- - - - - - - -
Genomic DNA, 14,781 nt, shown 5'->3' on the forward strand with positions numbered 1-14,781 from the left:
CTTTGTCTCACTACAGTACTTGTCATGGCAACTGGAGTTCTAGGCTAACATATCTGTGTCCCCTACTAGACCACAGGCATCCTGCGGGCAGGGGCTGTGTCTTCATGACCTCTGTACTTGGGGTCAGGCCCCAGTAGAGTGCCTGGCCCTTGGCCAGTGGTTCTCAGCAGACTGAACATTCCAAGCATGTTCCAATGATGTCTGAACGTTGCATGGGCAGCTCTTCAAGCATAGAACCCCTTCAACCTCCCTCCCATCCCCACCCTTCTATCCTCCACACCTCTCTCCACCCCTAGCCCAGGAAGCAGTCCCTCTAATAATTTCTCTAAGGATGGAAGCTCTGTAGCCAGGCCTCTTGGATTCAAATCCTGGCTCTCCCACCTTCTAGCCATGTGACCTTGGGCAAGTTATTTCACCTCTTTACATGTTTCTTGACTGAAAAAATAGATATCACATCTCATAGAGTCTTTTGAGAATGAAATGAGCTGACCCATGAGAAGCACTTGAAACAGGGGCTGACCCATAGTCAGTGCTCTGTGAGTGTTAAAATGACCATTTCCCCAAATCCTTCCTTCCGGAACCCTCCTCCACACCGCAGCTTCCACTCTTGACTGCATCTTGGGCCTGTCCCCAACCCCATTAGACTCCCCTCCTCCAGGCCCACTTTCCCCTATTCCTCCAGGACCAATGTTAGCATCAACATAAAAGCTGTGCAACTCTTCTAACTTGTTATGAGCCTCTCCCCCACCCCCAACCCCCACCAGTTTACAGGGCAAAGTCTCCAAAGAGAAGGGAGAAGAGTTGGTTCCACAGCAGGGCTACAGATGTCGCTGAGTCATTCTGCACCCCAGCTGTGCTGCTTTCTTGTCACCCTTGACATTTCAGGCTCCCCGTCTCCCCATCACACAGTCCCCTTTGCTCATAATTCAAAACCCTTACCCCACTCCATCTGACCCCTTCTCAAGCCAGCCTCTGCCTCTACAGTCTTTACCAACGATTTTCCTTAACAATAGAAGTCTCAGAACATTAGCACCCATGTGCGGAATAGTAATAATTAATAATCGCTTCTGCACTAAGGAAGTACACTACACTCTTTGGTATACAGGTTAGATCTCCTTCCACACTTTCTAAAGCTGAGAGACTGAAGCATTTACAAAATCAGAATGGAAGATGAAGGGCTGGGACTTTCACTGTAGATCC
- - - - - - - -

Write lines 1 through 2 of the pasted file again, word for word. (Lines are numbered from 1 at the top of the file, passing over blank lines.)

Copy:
Genomic DNA, 14,781 nt, shown 5'->3' on the forward strand with positions numbered 1-14,781 from the left:
CTTTGTCTCACTACAGTACTTGTCATGGCAACTGGAGTTCTAGGCTAACATATCTGTGTCCCCTACTAGACCACAGGCATCCTGCGGGCAGGGGCTGTGTCTTCATGACCTCTGTACTTGGGGTCAGGCCCCAGTAGAGTGCCTGGCCCTTGGCCAGTGGTTCTCAGCAGACTGAACATTCCAAGCATGTTCCAATGATGTCTGAACGTTGCATGGGCAGCTCTTCAAGCATAGAACCCCTTCAACCTCCCTCCCATCCCCACCCTTCTATCCTCCACACCTCTCTCCACCCCTAGCCCAGGAAGCAGTCCCTCTAATAATTTCTCTAAGGATGGAAGCTCTGTAGCCAGGCCTCTTGGATTCAAATCCTGGCTCTCCCACCTTCTAGCCATGTGACCTTGGGCAAGTTATTTCACCTCTTTACATGTTTCTTGACTGAAAAAATAGATATCACATCTCATAGAGTCTTTTGAGAATGAAATGAGCTGACCCATGAGAAGCACTTGAAACAGGGGCTGACCCATAGTCAGTGCTCTGTGAGTGTTAAAATGACCATTTCCCCAAATCCTTCCTTCCGGAACCCTCCTCCACACCGCAGCTTCCACTCTTGACTGCATCTTGGGCCTGTCCCCAACCCCATTAGACTCCCCTCCTCCAGGCCCACTTTCCCCTATTCCTCCAGGACCAATGTTAGCATCAACATAAAAGCTGTGCAACTCTTCTAACTTGTTATGAGCCTCTCCCCCACCCCCAACCCCCACCAGTTTACAGGGCAAAGTCTCCAAAGAGAAGGGAGAAGAGTTGGTTCCACAGCAGGGCTACAGATGTCGCTGAGTCATTCTGCACCCCAGCTGTGCTGCTTTCTTGTCACCCTTGACATTTCAGGCTCCCCGTCTCCCCATCACACAGTCCCCTTTGCTCATAATTCAAAACCCTTACCCCACTCCATCTGACCCCTTCTCAAGCCAGCCTCTGCCTCTACAGTCTTTACCAACGATTTTCCTTAACAATAGAAGTCTCAGAACATTAGCACCCATGTGCGGAATAGTAATAATTAATAATCGCTTCTGCACTAAGGAAGTACACTACACTCTTTGGTATACAGGTTAGATCTCCTTCCACACTTTCTAAAGCTGAGAGACTGAAGCATTTACAAAATCAGAATGGAAGATGAAGGGCTGGGACTTTCACTGTAGATCC